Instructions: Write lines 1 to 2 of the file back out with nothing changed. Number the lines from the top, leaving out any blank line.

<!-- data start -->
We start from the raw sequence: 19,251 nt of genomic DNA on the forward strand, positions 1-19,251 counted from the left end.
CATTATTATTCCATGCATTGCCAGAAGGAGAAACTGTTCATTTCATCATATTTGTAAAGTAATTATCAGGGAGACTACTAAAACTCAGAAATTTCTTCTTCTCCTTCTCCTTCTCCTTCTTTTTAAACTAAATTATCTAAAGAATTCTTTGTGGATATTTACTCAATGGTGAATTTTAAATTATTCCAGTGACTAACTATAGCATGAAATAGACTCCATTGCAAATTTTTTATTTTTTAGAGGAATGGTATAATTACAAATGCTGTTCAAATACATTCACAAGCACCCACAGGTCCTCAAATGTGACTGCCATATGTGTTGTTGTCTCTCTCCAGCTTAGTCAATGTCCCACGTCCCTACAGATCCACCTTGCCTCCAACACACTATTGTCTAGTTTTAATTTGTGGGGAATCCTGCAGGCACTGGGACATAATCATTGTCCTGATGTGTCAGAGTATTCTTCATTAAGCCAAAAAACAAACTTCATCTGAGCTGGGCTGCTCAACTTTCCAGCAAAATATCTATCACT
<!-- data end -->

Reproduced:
We start from the raw sequence: 19,251 nt of genomic DNA on the forward strand, positions 1-19,251 counted from the left end.
CATTATTATTCCATGCATTGCCAGAAGGAGAAACTGTTCATTTCATCATATTTGTAAAGTAATTATCAGGGAGACTACTAAAACTCAGAAATTTCTTCTTCTCCTTCTCCTTCTCCTTCTTTTTAAACTAAATTATCTAAAGAATTCTTTGTGGATATTTACTCAATGGTGAATTTTAAATTATTCCAGTGACTAACTATAGCATGAAATAGACTCCATTGCAAATTTTTTATTTTTTAGAGGAATGGTATAATTACAAATGCTGTTCAAATACATTCACAAGCACCCACAGGTCCTCAAATGTGACTGCCATATGTGTTGTTGTCTCTCTCCAGCTTAGTCAATGTCCCACGTCCCTACAGATCCACCTTGCCTCCAACACACTATTGTCTAGTTTTAATTTGTGGGGAATCCTGCAGGCACTGGGACATAATCATTGTCCTGATGTGTCAGAGTATTCTTCATTAAGCCAAAAAACAAACTTCATCTGAGCTGGGCTGCTCAACTTTCCAGCAAAATATCTATCACT